I’ve never spoken with the creators of PowerPoint, Dennis Austin and Thomas Rudkin, but if I ever get the opportunity to do so, the first question I’ll ask them is why they think the phrase “death by PowerPoint” has become so widely used in the lexicon of presentation do’s and don’ts. The second question I’d ask them would be, if they had it to do all over again, what would they do differently? I have no idea what their response to the first question would be. But I wouldn’t be a bit surprised if, in response to the second question, they said, “We’d make it more like Prezi.”
Unlike the slide format of PowerPoint, Prezi is based on the concept of a “zoomable canvas”—you create your presentation imagery on a single canvas, and zoom in and out to highlight the various elements of your presentation. I recently had the opportunity to speak with Peter Arvai, CEO and one of three co-founders of Prezi, all three of whom are Hungarian (although Arvai was born and raised in Sweden). Prezi itself was born in Hungary, which most of us in the United States probably don’t think of as a hotbed of software development. So I asked Arvai what the software development scene in Hungary is like. He said even Hungarians don’t think of themselves as a nation of startups:
I was born and raised in Sweden, and worked a lot on the Stockholm startup scene. Stockholm is seen as a pretty advanced startup city. London and Berlin are usually considered to be at the top, but on the next tier down, Stockholm is mentioned. Budapest is usually not mentioned, but what I’ve seen from my experience is that the amount of talent and creativity is very much on par with Stockholm. There’s a great set of Hungarian companies that are achieving global success, and we don’t necessarily associate them with Hungary. I think we will see more and more.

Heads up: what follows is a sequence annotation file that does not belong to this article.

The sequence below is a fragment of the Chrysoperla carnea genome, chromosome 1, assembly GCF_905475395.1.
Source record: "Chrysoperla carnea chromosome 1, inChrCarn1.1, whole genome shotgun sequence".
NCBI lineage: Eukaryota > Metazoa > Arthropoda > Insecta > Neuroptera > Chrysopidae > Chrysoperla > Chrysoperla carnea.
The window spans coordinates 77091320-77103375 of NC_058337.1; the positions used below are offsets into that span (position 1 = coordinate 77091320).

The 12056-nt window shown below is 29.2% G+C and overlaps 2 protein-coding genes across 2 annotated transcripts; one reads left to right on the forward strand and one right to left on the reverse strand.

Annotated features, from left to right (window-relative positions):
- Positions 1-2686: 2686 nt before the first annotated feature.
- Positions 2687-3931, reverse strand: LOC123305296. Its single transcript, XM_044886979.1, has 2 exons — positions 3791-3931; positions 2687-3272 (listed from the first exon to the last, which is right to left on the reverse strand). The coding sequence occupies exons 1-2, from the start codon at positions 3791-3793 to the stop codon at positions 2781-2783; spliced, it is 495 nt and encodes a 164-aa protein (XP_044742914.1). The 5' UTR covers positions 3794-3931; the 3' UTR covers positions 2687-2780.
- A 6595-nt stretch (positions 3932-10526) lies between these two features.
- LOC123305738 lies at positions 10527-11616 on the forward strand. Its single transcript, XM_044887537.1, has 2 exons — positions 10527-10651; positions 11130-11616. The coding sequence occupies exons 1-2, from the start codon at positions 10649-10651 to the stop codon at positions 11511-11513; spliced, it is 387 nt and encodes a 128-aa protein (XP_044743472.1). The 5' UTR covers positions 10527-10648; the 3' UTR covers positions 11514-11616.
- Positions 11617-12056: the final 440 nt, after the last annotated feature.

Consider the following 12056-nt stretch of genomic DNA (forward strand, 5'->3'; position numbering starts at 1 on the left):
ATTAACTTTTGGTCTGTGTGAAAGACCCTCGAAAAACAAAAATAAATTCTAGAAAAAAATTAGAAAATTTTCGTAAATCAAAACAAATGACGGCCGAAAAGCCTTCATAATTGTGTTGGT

I asked Arvai if he could cite anything about the software development scene in Budapest that made it conducive to creating a product like Prezi, or that helped to define the characteristics of Prezi. He said there are a couple of things:
There’s a really good science tradition in Hungary—the engineering talent that exists in Budapest and the region is at a really high global level. The second thing is that being one step removed from Silicon Valley has its advantages and disadvantages. The disadvantage is obviously not being close to that large pool of venture capital. But the advantage is that Silicon Valley tends to align pretty narrowly on a couple of investment hypotheses. So whether you are looking for an investment from VC Company A or VC Company B, their investment theses are not that different, and there are a number of companies that are being built on the same thesis. However, since the Hungarian scene is not that closely aligned with Silicon Valley, it allows you to step outside and think more creatively. I think Prezi is an example of that. Around the time that Prezi was started in 2008, one of the biggest investment drivers, and one that I think still colors Silicon Valley to a large extent, is connecting into the “dopamine cycle.” If you can give people some short status update and some sort of instant gratification, you can try to hook them into consuming more and more—you have this same type of status-update startup, whether it’s Twitter or Facebook or Instagram. With Prezi, what we try to promote is helping people make better decisions by having more thoughtful conversations, and understanding and retaining information better. We’re trying to help people to connect the dots, and to see the relationship between things, rather than piecing it up. That’s a very different approach.
So are there any markets anywhere in the world where Prezi is more popular than PowerPoint? Arvai said he couldn’t confidently say, because he doesn’t have the PowerPoint numbers: